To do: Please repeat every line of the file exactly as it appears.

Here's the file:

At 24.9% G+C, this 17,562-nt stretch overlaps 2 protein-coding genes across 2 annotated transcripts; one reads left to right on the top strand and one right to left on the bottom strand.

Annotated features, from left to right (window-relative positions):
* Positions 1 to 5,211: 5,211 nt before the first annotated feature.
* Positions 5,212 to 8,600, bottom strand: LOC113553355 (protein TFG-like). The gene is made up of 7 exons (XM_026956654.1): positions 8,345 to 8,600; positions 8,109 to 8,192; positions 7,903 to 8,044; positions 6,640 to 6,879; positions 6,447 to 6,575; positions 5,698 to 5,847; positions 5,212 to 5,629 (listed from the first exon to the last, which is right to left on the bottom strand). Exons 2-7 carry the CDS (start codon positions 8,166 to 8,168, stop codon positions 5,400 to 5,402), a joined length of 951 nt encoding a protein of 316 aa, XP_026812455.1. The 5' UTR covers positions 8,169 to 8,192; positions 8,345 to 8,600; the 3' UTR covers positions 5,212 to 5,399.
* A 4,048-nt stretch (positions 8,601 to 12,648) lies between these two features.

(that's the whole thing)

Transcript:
At 24.9% G+C, this 17,562-nt stretch overlaps 2 protein-coding genes across 2 annotated transcripts; one reads left to right on the top strand and one right to left on the bottom strand.

Annotated features, from left to right (window-relative positions):
* Positions 1 to 5,211: 5,211 nt before the first annotated feature.
* Positions 5,212 to 8,600, bottom strand: LOC113553355 (protein TFG-like). The gene is made up of 7 exons (XM_026956654.1): positions 8,345 to 8,600; positions 8,109 to 8,192; positions 7,903 to 8,044; positions 6,640 to 6,879; positions 6,447 to 6,575; positions 5,698 to 5,847; positions 5,212 to 5,629 (listed from the first exon to the last, which is right to left on the bottom strand). Exons 2-7 carry the CDS (start codon positions 8,166 to 8,168, stop codon positions 5,400 to 5,402), a joined length of 951 nt encoding a protein of 316 aa, XP_026812455.1. The 5' UTR covers positions 8,169 to 8,192; positions 8,345 to 8,600; the 3' UTR covers positions 5,212 to 5,399.
* A 4,048-nt stretch (positions 8,601 to 12,648) lies between these two features.